Stryker: Spring game not exactly a day for the quarterbacks

Categories: 2021 Football
Jaquez Yant
There were signs. Interstate 80 traffic heading southwest from Omaha was busy. As you got into Lincoln, there were more signs. Lots of signs. Approaching Memorial Stadium, something seemed familiar, almost comforting. The signs said things like, “Game Parking $25.” Or, “Lot Full.”

After a year of pandemic-induced isolation, it appeared that life was returning to the Haymarket. At least, it looked like the early stages of reinvigoration.

Once they made their way into the stadium and spread out, the crowd of 36,406 looked more like a skimpy layer of red frosting on a sugar cookie than the iconic Red Sea that paints Memorial Stadium on Saturday afternoons in the fall. The crowd came in below its 50% capacity limit and fell well short of the 47,000-plus, who showed up for Alabama’s spring game the week before, but they filled parking lots, bars and restaurants, bringing signs of life to downtown Lincoln.

Jaquez YantJacquez Yant showed an ability to get yards after contact in the spring game. | Kenny Larabee, KLIN

Meanwhile, on the field, Jacquez Yant looked like the running back most likely to make a significant impact on the Husker offense this fall, with Gabe Ervin and Marvin Scott a notch behind. In fact, if you isolate all newcomers to the program, Yant has proven the most so far in a stable of young Husker running backs looking to make a good impression with Southern Cal transfer Markese Stepp sidelined by a foot injury most of the spring.

Omar Manning looks impressive lining up at wide receiver, but on Saturday, he did very little to announce his arrival, catching just three passes for 24 yards on short routes. Oliver Martin (five catches for 47) and Samori Toure (three catches for 47) were a bit more productive.

From where I sat, very little of the Nebraska passing game looked sharp, regardless of who was throwing the ball. Certainly, a 25-mph south wind didn’t help matters any, but Adrian Martinez didn’t quite look like a fourth-year starter with the ability to rip the second-team defense to shreds. He went 12-for-20 with one interception and missed a few open receivers. Most notable was a botched connection with a curiously decelerating Manning as he crossed the back of the end zone in the second quarter, which came not long after Manning dropped a slightly underthrown 40-yard pass from Martinez. The Huskers were as ineffective on screen passes in the spring game as they have been against Big Ten opponents the past two seasons.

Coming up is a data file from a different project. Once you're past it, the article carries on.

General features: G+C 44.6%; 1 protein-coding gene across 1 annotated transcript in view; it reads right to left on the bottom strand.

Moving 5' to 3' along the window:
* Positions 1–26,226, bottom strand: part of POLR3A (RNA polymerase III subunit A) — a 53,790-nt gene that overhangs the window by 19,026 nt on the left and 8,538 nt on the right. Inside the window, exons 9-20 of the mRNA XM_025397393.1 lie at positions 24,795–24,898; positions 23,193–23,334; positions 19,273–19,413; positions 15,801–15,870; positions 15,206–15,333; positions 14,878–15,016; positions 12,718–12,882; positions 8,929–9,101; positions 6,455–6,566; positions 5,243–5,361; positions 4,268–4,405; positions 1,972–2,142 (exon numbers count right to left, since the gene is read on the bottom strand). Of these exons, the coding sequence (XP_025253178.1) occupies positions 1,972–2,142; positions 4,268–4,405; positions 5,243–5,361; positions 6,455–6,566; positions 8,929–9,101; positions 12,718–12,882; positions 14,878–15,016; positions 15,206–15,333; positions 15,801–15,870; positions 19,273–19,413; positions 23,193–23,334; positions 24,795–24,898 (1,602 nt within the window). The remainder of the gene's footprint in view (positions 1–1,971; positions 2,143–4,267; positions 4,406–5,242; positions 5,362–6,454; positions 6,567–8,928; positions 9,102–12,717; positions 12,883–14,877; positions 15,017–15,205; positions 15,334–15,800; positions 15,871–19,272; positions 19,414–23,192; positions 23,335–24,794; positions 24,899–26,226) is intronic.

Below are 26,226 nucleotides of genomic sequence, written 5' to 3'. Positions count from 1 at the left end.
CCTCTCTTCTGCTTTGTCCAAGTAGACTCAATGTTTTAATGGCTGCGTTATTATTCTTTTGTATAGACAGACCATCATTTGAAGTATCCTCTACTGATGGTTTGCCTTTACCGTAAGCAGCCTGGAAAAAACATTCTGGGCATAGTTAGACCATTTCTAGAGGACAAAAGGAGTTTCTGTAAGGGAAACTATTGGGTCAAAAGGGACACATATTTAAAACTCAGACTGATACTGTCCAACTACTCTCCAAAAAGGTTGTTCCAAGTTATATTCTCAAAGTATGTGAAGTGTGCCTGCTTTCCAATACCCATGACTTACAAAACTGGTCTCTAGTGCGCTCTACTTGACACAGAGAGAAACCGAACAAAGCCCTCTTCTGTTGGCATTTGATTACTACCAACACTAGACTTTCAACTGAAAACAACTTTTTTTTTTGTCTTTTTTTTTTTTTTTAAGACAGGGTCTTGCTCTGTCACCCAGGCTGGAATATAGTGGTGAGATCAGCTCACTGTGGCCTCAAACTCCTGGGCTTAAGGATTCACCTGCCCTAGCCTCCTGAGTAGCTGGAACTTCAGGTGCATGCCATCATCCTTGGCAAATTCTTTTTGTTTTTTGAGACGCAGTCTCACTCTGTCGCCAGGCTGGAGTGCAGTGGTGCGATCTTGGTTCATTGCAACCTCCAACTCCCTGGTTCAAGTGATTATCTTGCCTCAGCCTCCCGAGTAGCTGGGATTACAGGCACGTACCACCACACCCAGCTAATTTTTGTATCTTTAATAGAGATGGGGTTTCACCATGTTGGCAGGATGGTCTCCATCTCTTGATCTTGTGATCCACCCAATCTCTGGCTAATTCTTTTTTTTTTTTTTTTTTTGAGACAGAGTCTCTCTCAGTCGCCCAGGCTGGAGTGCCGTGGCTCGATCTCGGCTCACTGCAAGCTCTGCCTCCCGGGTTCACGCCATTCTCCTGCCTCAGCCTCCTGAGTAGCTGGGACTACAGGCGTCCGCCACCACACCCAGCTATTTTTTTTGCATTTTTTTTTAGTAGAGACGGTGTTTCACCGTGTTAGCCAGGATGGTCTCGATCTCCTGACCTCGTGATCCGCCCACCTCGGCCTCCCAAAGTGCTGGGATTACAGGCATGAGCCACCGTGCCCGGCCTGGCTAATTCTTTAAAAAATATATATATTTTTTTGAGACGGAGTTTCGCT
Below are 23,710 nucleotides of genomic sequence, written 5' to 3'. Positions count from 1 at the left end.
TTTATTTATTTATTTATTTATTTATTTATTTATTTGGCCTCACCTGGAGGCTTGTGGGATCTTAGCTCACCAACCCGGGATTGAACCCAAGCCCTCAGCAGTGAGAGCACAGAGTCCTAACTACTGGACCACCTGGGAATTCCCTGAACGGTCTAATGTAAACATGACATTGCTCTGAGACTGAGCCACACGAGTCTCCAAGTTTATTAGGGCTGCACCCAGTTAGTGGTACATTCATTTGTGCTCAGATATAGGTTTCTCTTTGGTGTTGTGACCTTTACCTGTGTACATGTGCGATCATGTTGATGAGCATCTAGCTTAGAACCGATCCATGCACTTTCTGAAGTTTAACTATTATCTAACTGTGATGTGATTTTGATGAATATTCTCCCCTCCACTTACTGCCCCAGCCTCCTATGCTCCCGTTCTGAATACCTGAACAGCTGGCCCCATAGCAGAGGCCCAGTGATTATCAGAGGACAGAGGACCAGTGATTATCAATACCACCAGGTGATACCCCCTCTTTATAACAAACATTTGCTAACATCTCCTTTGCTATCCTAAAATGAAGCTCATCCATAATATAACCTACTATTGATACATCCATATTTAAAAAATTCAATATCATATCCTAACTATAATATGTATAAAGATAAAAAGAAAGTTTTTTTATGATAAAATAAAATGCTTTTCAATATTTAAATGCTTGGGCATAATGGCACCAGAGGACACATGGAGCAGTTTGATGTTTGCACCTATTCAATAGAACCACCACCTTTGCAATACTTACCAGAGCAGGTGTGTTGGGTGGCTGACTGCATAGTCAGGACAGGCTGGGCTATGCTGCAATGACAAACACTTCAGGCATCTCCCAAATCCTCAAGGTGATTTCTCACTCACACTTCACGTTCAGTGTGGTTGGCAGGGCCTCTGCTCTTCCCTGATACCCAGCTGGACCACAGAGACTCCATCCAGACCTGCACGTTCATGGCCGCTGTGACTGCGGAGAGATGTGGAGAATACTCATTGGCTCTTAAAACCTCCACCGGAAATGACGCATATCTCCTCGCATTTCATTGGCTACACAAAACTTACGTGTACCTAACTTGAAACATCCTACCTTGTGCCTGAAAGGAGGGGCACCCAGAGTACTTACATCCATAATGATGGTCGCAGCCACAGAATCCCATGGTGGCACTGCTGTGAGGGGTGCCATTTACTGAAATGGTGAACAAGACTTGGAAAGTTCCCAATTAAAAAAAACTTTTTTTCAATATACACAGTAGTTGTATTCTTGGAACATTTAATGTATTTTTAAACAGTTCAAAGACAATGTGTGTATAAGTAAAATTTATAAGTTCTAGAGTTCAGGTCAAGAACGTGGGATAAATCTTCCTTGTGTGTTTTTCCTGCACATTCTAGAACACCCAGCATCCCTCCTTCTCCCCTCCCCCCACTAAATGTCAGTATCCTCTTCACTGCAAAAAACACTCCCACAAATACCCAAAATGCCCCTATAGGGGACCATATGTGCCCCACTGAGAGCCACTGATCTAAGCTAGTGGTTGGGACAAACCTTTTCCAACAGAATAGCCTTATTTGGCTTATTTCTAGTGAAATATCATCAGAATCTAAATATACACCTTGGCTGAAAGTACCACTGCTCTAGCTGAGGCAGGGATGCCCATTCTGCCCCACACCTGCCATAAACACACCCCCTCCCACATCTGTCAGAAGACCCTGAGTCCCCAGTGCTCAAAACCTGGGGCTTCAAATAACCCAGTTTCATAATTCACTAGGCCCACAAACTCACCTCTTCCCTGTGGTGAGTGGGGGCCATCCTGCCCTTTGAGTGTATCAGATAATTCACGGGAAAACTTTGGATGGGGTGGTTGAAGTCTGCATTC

Was it a sign? Spring game highlights (or lowlights) can be misleading, but Martinez and Manning had opportunities to light up this scrimmage, and they simply didn’t do it.

Zavier Betts was almost invisible Saturday, never getting any separation. He was pushed around by Waverly freshman defensive back Mason Nieman, who resides deep on the depth chart. Nieman outfought Betts to knock down a look-in pass from Haarberg at the 2-yard line in third quarter.

Looks like it’s time to lean on the power run game, because if you want good pre-summer news on offense, look to Yant, and an improving offensive line. A redshirt freshman, Yant appeared to have a plan, and the plan was getting yards after contact. He rushed for 63 yards and a touchdown on nine carries. Redshirt freshman Scott and true freshman Ervin have more all-around skills, but didn’t do any one thing extremely well, although Scott led all rushers with 75 yards on 11 carries after breaking a 39-yard second-quarter run. Yant may not be the entire answer at running back, but he could be an effective short-yardage back.

After losing Will Honas and Thomas Fidone for at least part of the upcoming season to knee injuries in April, thankfully nobody else — especially running backs — limped off the field on the first day of May. In fact, the Huskers apparently ended the scrimmage without another serious injury, always the major objective of any spring football game.

One of the main spring storylines was whether Scott Frost and Mario Verduzco have a legitimate backup quarterback on the roster. It looks like they have a couple of decent options in Logan Smothers and Heinrich Haarberg.

Smothers showed nimble feet, quick decision making and an improved passing arm. He threw a 23-yard touchdown pass to Brody Belt, but his best pass was an 18-yarder over the middle to Belt that he threw on a line at about the nine-minute mark of the fourth quarter. Meanwhile, Haarberg struggled much of the afternoon, and with seconds remaining, had completed only seven of 21 passes with an interception.

Smothers had a strong fourth quarter and appeared to have moved decisively ahead of Haarberg in the battle for second-string QB. Haarberg, who at times can look like a young Brook Berringer, has plenty of athleticism and a bigger arm, but he was flustered and off target most of the day. Then came the last two plays of the scrimmage and Haarberg’s two best passes of the day, both to O’Neill native Wyatt Liewer. Their 40-yard connection apparently ended the scrimmage at the Red team’s 25-yard line, but when Frost decided to give the White team one untimed down, Haarberg made the most of it, finding Liewer in the end zone to give the Whites a 21-20 win.

All signs point to the need for Cam Taylor-Britt, JoJo Domann and a solid defensive line to shine this fall. The Huskers showed me very little to change the notion that they must lean heavily on their defense this fall.

 

A longtime Husker fan, sportswriter and history buff, Tad Stryker started writing for this website in 2008. You can email him at tad.stryker@gmail.com